4

votes

Skimming off fat when making broth?

Answered on August 19, 2014
Created November 11, 2011 at 5:34 PM

I'm making broth, and after starting cooking it, I googled for some recipies. One of them stated "continously skim off the fat and foam as you cook". At first I was like WTF, but then I started thinking about the O-6's.

What do you guys think of this? The chickens and duck I'm making it of is grain fed FYI.

13a44ea00b0c9af0b6d0f3d5f5c2cfca

(7223)

on September 07, 2013
at 01:28 AM

All chickens and ducks are fed grains. Are you saying the ones you are using are conventionally raised as opposed to pastured? I definitely wouldn't keep the fat if you are using conventionally raised birds, but you don't have to skim off the fat. As others have pointed out it can easily be removed once the broth has been strained and refrigerated as it rises to the top and solidifies.

77877f762c40637911396daa19b53094

(78467)

on November 12, 2011
at 01:56 AM

Totally- the KISS method. Keep It Simple Stupid

66974b2cb291799dcd661b7dec99a9e2

(11121)

on November 12, 2011
at 12:36 AM

+1 - this is what I do, let the fridge do the skimming.

A89f9751a97c3082802dc0bcbe4e9208

(13978)

on November 11, 2011
at 07:30 PM

Good call! I'll reconsider...

96bf58d8c6bd492dc5b8ae46203fe247

(37227)

on November 11, 2011
at 07:30 PM

Fair question, but I thought that low heat in a crockpot would be okay as opposed to a high-heat industrial process or boiling. My crockpot barely bubbles at all.

A89f9751a97c3082802dc0bcbe4e9208

(13978)

on November 11, 2011
at 07:29 PM

Yup. Don't skim continuously. That's boring. Just get rid of it after the fact or save if it's good fat.

C56baa1b4f39839c018180bf63226f7d

(3499)

on November 11, 2011
at 06:42 PM

It makes it that much harder to clarify, as well. I can't say that I can taste the difference between perfectly cooked clear broth and one that's been a bit overheated and mixed some scum in, but that doesn't mean that I don't try to be a little better each time. My best method so far is to get the broth no higher than 190F and cook overnight, skimming off whatever rises to the top for the first hour.

96bf58d8c6bd492dc5b8ae46203fe247

(37227)

on November 11, 2011
at 06:40 PM

thanks much, Evelyn!

24df4e0d0e7ce98963d4641fae1a60e5

on November 11, 2011
at 06:33 PM

Oops, this is mine: http://www.amazon.com/OXO-Good-Grips-4-Cup-Separator/dp/B0002YTGIQ/ref=cm_cr_pr_pb_t Which reminds me, it has a cover/strainer ... where did I put that??

24df4e0d0e7ce98963d4641fae1a60e5

on November 11, 2011
at 06:31 PM

No, mine is plastic. It's an OXO I got at Bed Bath & Beyond or Chef Central. One Quart size. I've not had any problem using it with hot broth or putting it through the dishwasher (are those paleo?). Usually I use a large metal mesh strainer and bowl to dump stuff out (I put all stuff in chix) then pour from there to the separator. I suppose that's extra dirty stuff, but it beats a mess! I was looking for a pic for you and found you can get a glass one: http://www.forkandbottle.com/shopping/kitchen_gadgets.htm (scroll down). I'm too much of a spaz for such a thing!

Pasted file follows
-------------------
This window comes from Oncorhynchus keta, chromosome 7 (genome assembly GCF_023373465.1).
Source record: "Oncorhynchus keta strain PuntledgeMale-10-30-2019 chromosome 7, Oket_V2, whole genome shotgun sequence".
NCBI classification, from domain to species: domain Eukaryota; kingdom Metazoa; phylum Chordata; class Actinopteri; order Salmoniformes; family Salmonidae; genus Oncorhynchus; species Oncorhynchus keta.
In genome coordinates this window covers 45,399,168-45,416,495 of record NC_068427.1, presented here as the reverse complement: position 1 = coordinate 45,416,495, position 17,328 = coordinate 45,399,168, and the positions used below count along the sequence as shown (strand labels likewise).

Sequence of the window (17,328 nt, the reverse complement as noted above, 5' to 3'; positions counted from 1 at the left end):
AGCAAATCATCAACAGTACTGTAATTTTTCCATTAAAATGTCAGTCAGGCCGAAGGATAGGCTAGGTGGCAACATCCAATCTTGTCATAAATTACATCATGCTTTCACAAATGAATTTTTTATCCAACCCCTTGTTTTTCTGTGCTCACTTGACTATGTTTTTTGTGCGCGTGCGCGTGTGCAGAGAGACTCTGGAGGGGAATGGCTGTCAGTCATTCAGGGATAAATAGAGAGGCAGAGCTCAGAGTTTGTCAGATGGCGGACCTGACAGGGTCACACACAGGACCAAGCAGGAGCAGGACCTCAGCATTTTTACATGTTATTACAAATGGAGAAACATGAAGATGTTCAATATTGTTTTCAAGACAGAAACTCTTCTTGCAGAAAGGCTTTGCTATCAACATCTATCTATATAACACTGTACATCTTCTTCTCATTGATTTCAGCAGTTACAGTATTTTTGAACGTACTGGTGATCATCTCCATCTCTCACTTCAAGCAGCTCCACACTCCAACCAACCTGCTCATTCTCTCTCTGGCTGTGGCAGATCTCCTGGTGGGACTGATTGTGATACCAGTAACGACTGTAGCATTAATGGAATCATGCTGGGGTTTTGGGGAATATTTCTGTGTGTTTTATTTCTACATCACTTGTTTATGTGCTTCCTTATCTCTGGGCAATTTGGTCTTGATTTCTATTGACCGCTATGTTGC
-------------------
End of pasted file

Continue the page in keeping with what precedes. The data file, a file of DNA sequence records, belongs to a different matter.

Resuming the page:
3846a3b61bc9051e4baebdef62e58c52

(18635)

on November 11, 2011
at 06:11 PM

First time making bone broth (beef marrow and other bones) two days ago. This is what I did. Cooled it ...cracked it off the top....cooked eggs.

96bf58d8c6bd492dc5b8ae46203fe247

(37227)

on November 11, 2011
at 06:06 PM

I've tried those twice, but they were plastic and cracked immediately when I poured hot broth into them. Do you have a glass one?

6714718e2245e5190017d643a7614157

on November 11, 2011
at 05:45 PM

+1 I skimmed continuously the first time I made bone stock. But now I just wait until the next day after putting it in the fridge to cool overnight and take the fat on top after it solidifies. It's much easier and less time consuming.

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8 Answers

7
3f991b9d02d2c9b8bd91f93fdd88febc

on November 11, 2011
at 05:39 PM

You don't need to do it continuosly, after it's all cooked and strained, put it in a koolaid pitcher in the fridge and it will float up and harden, you can take it out in one piece.

If it's industrial meat you used, throw the fat away. If it's the good stuff, keep it for frying. Fried sweet potato or whatever you eat tastes awesome fried in duck or turkey fat. Beef, bison, and pork fat is good, too. Chicken fat is my least fave.

6714718e2245e5190017d643a7614157

on November 11, 2011
at 05:45 PM

+1 I skimmed continuously the first time I made bone stock. But now I just wait until the next day after putting it in the fridge to cool overnight and take the fat on top after it solidifies. It's much easier and less time consuming.

66974b2cb291799dcd661b7dec99a9e2

(11121)

on November 12, 2011
at 12:36 AM

+1 - this is what I do, let the fridge do the skimming.

77877f762c40637911396daa19b53094

(78467)

on November 12, 2011
at 01:56 AM

Totally- the KISS method. Keep It Simple Stupid

A89f9751a97c3082802dc0bcbe4e9208

(13978)

on November 11, 2011
at 07:29 PM

Yup. Don't skim continuously. That's boring. Just get rid of it after the fact or save if it's good fat.

3846a3b61bc9051e4baebdef62e58c52

(18635)

on November 11, 2011
at 06:11 PM

First time making bone broth (beef marrow and other bones) two days ago. This is what I did. Cooled it ...cracked it off the top....cooked eggs.

6
72b2f2489468df2c0ed624e40b33cbdb

on November 11, 2011
at 07:14 PM

I see a lot of answers along the lines of: if it's industrial then get rid of the fat but if its organic then keep it because this fat is healthier than industrial produced fat.